The combination of the flexibility of a turboprop, the cabin dimension of a medium-light jet, and the exceptional performance of a light jet, the Pilatus PC-24 is a light business jet that clearly doesn’t suit into any of the present classifications of business jets. The PC-24 has been designated as the world’s first super versatile jet.
In 2007, Pilatus Aircraft, a Swiss aerospace company began the development of an aircraft that would have the overall ruggedness of the PC-12, and its ability to take-off and land on short runways with a better range and top speed.
On May 21, 2013, the PC-24 was launched at the European Business Aviation Convention and Exhibition in Geneva, Switzerland. Three prototypes were built, each one of them serving its function. The P01 is for exploring the performance envelope of the type and was rolled out on August 1, 2014, P02 is primarily for testing the integration of avionics and autopilot system, and the P03 is to be the model of production aircraft that will integrate enhancements made based on the development work completed with the other two prototypes.
On May 11, 2015, P01 took its 55-minute maiden flight from Buochs Airport, Switzerland. The event marked the beginning of test flights for the two-year certification campaign of the aircraft. On November 16, 2015, P02 conducted its first flight for a total of 82 minutes. In March 2017, P03 took its maiden flight. The three PC-24 prototypes set a record of flying 2205 hours on extreme environments including very hot temperatures, icing conditions, outside its service envelope, bird strikes, stress-strain tests, and noise tests.
On December 7, 2017, it was awarded the Federal Aviation Administration (FAA) and European Aviation Safety Agency (EASA) type certificate. In the last quarter of 2018, it received its certification to operate on dry sand and gravel. Since 2019, the Royal Flying Doctor Service of Australia (RFDS) used the PC-24 for medevac missions. On June 27, 2019, it received its certification from Transport Canada. In February 2020, the PC-24 completed its rough-field certification, including landings on grass, wet earth, and snow.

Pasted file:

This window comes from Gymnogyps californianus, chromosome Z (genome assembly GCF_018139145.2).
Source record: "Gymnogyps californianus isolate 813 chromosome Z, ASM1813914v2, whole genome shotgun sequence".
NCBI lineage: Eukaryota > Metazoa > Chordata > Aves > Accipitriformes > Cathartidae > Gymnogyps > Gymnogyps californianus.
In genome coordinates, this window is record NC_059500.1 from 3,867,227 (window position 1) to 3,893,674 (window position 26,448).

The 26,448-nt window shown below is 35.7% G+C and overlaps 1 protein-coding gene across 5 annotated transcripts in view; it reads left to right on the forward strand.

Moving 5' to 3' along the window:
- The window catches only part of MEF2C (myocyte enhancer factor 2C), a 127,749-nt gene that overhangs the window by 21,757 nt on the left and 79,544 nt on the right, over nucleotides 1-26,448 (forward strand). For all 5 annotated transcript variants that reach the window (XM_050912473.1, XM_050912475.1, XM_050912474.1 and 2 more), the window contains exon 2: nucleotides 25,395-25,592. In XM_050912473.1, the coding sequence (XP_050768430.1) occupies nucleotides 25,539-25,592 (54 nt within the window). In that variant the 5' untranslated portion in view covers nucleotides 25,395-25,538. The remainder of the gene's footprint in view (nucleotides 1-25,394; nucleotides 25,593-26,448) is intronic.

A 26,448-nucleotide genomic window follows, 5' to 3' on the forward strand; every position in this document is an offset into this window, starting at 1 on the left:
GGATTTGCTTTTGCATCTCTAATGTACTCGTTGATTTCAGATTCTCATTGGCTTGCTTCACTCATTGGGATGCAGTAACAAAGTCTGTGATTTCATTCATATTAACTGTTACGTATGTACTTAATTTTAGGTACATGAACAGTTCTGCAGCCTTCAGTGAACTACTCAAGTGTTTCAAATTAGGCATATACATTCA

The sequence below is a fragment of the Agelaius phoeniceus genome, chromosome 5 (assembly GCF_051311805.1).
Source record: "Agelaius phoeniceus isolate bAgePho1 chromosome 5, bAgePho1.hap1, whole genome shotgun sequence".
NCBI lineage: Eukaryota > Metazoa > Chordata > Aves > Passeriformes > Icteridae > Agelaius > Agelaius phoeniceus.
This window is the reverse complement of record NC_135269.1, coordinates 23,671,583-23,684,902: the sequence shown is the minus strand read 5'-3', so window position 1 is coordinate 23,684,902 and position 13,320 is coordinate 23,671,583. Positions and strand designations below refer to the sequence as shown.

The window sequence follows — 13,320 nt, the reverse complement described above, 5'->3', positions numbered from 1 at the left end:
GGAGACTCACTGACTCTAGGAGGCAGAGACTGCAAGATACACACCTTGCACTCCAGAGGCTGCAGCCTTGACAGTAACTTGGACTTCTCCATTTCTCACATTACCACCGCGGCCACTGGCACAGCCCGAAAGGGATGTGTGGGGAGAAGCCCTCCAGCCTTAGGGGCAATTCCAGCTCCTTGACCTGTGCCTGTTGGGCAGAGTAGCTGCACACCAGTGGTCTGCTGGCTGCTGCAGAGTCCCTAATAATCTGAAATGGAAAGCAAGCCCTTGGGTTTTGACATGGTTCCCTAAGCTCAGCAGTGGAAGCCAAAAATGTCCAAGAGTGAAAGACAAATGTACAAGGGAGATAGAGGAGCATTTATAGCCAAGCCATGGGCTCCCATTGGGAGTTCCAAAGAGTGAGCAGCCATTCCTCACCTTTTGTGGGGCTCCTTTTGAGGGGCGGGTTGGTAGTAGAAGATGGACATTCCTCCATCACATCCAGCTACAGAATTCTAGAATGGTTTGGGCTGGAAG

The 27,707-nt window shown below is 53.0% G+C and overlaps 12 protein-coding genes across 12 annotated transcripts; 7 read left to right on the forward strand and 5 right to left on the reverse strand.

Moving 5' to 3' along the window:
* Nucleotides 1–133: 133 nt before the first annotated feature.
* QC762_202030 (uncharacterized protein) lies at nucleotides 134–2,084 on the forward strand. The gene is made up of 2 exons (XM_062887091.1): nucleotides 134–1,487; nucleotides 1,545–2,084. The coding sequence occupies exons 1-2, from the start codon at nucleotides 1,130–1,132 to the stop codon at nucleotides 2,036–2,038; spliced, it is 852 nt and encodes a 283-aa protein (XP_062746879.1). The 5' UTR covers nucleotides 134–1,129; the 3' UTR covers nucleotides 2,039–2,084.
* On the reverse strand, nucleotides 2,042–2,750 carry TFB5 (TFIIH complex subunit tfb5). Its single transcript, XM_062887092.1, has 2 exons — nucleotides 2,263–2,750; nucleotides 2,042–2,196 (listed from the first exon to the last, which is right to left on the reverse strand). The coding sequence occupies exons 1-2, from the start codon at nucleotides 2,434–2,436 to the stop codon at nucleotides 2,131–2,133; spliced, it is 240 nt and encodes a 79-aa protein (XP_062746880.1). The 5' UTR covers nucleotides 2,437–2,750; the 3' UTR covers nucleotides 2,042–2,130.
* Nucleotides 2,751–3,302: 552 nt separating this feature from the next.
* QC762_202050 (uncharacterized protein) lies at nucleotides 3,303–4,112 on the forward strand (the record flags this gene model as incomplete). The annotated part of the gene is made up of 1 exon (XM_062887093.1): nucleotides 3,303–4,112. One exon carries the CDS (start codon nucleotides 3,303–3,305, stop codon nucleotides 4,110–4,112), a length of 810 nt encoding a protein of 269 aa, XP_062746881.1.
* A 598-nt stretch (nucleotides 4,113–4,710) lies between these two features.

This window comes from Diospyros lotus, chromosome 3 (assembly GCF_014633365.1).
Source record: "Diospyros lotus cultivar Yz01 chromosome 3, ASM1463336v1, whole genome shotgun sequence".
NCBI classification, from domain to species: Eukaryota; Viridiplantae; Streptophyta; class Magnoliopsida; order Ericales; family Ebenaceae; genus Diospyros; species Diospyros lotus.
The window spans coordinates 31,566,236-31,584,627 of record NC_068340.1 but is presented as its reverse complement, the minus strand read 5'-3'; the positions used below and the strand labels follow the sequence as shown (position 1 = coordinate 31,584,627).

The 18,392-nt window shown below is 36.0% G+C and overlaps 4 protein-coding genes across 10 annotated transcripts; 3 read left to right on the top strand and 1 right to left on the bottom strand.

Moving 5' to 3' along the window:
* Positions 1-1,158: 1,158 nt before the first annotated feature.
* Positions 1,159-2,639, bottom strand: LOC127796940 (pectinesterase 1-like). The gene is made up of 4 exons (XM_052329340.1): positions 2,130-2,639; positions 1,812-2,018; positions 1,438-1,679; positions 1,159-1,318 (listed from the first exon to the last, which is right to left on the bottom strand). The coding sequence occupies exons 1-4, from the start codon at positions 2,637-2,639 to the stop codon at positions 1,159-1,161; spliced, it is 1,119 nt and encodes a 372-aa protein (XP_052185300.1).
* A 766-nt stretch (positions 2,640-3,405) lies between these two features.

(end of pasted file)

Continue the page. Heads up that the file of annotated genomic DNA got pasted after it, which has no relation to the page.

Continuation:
In the last quarter of 2014, Pilatus signed an agreement with FlightSafety International for pilot and technician training in Dallas, Texas. In May 2017, series production has started and in progress, as it prepares the first delivery to PlaneSense, the launch customer of PC-24. In December 2017, eight aircraft were on the assembly line and twenty-three were intended to be delivered in 2018.
On February 7, 2018, the first PC-24 was delivered to PlaneSense.
The PC-24 is the first business jet of Pilatus. Oscar Schwenk, chairman of Pilatus says the aircraft “combines the versatility of a turboprop with the cabin size of a medium-light jet and the performance of a light jet”.
The aircraft is a low-wing cantilever cabin monoplane with a T-tail configuration and a retractable tricycle undercarriage. It is intended to operate from short and rough runways and outfitted with an improved wing design incorporated with a double-slotted flap to obtain the required performance. It has a wingspan of 17 meters and a wing area of 30.91 square meters. The long-stroke trailing-arm suspension landing gear flattens out rough surfaces, the main wheels have an ample amount of pressure to avoid sinking in soft surfaces. The wing flaps protect the engines from loose debris since they are made of abradable material that can be replaced easily in case of damage in the field.
PC-24 Cockpit and Cabin
The customizable cabin interiors have been designed by BMW Designworks. It has a cabin length of 7.01 meters, a width of 1.69 meters, and a height of 1.55 meters. It has a passenger door on the left, two emergency exits, and a cargo door on the rear left side. The cabin can accommodate up to eleven passengers.
All aircraft built by Pilatus are certified to be flown by just one pilot. The cockpit configuration is dynamic and innovative. It features the Advanced Cockpit Environment (ACE) by Honeywell with the Primus Epic 2 integrated avionics system that aids the pilot with enhanced situational awareness, effective management of workload, safety systems, and modern navigation tools.
The PC-24 is powered by two Williams FJ44-4A turbofan engines located on the side of the rear fuselage. Each engine produces 3,400 pounds of thrust and can fly up to 45,000 feet.